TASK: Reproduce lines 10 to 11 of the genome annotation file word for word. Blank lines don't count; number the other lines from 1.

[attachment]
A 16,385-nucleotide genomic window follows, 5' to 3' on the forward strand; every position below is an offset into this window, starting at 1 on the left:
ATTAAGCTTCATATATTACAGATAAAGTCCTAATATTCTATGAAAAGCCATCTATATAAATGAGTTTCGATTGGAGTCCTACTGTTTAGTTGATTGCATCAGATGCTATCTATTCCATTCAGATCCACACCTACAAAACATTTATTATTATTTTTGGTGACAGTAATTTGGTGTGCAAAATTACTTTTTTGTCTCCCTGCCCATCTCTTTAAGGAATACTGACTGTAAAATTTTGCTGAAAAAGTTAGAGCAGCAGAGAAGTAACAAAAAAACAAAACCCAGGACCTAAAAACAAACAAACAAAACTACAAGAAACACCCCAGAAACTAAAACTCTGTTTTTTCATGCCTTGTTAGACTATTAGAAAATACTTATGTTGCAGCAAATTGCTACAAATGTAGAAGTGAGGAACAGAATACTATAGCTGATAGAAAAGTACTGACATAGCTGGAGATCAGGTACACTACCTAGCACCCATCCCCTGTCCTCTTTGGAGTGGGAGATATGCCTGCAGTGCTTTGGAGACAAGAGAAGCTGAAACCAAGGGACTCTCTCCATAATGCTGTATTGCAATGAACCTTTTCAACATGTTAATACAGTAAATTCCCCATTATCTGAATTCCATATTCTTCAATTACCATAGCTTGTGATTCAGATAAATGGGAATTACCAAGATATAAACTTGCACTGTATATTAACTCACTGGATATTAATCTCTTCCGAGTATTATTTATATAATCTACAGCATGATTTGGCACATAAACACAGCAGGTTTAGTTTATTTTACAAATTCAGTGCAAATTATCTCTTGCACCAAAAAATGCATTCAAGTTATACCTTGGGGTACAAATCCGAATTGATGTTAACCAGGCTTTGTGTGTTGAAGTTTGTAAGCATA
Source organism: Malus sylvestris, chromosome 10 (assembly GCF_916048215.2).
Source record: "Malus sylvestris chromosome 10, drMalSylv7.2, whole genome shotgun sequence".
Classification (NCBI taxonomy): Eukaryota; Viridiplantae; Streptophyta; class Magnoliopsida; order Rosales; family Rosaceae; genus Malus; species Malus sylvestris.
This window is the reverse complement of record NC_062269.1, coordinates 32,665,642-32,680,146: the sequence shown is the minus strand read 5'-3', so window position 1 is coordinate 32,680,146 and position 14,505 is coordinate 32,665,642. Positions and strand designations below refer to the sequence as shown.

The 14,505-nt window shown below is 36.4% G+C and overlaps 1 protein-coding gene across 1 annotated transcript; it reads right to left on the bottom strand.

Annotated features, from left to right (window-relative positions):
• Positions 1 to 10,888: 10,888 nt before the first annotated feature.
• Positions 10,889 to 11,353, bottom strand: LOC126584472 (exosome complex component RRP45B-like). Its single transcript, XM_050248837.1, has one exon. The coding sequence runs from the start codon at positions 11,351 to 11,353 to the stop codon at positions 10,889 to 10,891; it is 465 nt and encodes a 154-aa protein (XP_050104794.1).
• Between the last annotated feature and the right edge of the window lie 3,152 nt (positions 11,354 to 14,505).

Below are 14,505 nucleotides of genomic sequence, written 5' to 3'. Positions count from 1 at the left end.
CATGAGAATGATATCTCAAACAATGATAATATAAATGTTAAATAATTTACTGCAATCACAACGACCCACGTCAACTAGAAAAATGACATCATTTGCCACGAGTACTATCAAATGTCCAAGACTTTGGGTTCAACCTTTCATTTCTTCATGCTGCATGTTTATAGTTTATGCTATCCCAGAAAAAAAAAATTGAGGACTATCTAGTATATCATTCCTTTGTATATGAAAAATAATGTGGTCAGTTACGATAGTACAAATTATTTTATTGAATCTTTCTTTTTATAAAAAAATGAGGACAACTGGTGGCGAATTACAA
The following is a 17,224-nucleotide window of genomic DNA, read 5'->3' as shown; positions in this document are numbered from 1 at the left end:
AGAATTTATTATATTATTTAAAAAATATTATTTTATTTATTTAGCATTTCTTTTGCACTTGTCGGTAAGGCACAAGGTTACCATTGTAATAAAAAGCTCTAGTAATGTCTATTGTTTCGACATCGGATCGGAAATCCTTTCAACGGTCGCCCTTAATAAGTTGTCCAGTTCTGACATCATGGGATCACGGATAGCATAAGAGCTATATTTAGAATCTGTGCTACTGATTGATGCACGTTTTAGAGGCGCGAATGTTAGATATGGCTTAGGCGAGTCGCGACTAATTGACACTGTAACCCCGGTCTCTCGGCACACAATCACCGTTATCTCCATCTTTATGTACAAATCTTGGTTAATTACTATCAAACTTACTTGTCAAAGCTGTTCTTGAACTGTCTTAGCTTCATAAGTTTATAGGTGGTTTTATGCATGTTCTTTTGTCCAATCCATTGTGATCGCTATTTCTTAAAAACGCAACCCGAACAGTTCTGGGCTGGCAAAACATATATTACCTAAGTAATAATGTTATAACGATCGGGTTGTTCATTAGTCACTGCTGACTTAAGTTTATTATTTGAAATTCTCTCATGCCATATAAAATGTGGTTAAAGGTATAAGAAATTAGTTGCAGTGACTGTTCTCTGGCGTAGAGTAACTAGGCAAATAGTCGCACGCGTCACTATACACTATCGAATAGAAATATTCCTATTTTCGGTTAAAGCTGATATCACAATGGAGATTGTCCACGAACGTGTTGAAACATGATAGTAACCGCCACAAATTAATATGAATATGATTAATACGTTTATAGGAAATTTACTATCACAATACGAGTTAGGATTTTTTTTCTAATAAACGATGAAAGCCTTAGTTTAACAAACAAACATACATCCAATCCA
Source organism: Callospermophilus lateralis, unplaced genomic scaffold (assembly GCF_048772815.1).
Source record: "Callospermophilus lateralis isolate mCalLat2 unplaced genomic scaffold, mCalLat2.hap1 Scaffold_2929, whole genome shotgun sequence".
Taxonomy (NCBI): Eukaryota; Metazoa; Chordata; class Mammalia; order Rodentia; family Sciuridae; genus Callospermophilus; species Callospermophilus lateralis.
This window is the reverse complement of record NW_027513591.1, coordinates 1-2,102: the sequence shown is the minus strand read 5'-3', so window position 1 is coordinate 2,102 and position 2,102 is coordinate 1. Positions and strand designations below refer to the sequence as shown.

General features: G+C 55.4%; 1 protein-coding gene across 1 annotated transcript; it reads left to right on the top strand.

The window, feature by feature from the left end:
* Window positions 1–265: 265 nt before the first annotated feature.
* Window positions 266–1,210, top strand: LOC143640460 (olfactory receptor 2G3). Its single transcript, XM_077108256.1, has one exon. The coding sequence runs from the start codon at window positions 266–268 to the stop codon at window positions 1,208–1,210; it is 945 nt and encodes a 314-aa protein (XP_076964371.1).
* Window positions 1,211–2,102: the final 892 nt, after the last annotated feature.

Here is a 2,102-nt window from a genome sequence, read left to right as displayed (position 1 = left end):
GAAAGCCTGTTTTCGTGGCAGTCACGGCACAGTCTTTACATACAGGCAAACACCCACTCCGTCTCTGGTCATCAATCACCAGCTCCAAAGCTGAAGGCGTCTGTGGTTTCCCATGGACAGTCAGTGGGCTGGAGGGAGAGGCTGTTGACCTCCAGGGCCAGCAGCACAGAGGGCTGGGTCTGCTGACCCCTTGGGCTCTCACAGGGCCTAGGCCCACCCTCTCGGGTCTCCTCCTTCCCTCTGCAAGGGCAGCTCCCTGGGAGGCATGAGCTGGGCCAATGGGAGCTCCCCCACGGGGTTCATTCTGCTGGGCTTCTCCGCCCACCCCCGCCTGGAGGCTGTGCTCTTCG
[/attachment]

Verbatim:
• Positions 10,889 to 11,353, bottom strand: LOC126584472 (exosome complex component RRP45B-like). Its single transcript, XM_050248837.1, has one exon. The coding sequence runs from the start codon at positions 11,351 to 11,353 to the stop codon at positions 10,889 to 10,891; it is 465 nt and encodes a 154-aa protein (XP_050104794.1).
• Between the last annotated feature and the right edge of the window lie 3,152 nt (positions 11,354 to 14,505).